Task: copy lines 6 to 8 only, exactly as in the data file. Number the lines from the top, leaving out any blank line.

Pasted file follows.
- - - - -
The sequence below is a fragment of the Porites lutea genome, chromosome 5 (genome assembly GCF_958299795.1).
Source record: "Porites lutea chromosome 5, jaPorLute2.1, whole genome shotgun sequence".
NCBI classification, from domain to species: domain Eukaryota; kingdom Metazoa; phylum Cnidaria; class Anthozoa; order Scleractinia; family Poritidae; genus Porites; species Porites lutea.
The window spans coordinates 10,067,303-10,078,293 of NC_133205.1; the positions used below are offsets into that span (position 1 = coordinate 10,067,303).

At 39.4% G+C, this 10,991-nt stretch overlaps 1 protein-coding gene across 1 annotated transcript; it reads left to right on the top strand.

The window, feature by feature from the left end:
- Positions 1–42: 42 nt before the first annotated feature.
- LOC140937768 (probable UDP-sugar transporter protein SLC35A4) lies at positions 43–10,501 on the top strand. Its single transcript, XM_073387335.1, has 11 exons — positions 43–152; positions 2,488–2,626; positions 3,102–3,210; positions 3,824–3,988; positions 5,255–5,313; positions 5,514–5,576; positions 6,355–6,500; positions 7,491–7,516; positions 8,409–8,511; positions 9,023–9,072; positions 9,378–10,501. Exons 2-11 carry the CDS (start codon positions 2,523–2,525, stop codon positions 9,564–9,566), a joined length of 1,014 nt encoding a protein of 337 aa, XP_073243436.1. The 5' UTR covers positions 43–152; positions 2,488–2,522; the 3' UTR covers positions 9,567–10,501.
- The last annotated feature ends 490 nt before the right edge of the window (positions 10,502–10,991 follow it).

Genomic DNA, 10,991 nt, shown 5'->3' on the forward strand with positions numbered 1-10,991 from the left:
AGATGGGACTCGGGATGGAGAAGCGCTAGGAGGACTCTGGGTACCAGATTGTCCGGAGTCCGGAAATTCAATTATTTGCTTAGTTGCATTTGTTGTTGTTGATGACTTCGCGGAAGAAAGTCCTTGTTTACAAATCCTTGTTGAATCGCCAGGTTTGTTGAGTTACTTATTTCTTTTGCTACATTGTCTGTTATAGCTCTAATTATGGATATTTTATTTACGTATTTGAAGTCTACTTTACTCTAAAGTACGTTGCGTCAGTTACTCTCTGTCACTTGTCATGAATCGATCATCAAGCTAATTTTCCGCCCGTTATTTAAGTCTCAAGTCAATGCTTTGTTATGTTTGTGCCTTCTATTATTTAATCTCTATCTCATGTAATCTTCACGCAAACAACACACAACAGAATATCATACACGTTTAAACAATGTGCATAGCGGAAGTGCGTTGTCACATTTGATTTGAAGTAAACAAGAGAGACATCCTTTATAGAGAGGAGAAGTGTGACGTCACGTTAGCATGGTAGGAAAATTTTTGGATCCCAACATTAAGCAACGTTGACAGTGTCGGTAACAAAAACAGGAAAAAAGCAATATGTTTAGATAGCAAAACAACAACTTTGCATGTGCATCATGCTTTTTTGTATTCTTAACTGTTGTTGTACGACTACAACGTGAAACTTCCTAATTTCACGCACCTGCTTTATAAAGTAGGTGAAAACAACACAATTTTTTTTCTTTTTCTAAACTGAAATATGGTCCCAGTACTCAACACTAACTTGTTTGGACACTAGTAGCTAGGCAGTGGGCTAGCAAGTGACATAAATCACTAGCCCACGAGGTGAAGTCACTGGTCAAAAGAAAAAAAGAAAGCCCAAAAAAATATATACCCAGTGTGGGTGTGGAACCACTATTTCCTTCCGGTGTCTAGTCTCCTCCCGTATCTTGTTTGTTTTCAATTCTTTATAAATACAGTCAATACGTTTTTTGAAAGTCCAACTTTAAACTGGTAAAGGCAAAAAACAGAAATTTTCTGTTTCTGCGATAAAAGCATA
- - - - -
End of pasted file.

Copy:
The window, feature by feature from the left end:
- Positions 1–42: 42 nt before the first annotated feature.
- LOC140937768 (probable UDP-sugar transporter protein SLC35A4) lies at positions 43–10,501 on the top strand. Its single transcript, XM_073387335.1, has 11 exons — positions 43–152; positions 2,488–2,626; positions 3,102–3,210; positions 3,824–3,988; positions 5,255–5,313; positions 5,514–5,576; positions 6,355–6,500; positions 7,491–7,516; positions 8,409–8,511; positions 9,023–9,072; positions 9,378–10,501. Exons 2-11 carry the CDS (start codon positions 2,523–2,525, stop codon positions 9,564–9,566), a joined length of 1,014 nt encoding a protein of 337 aa, XP_073243436.1. The 5' UTR covers positions 43–152; positions 2,488–2,522; the 3' UTR covers positions 9,567–10,501.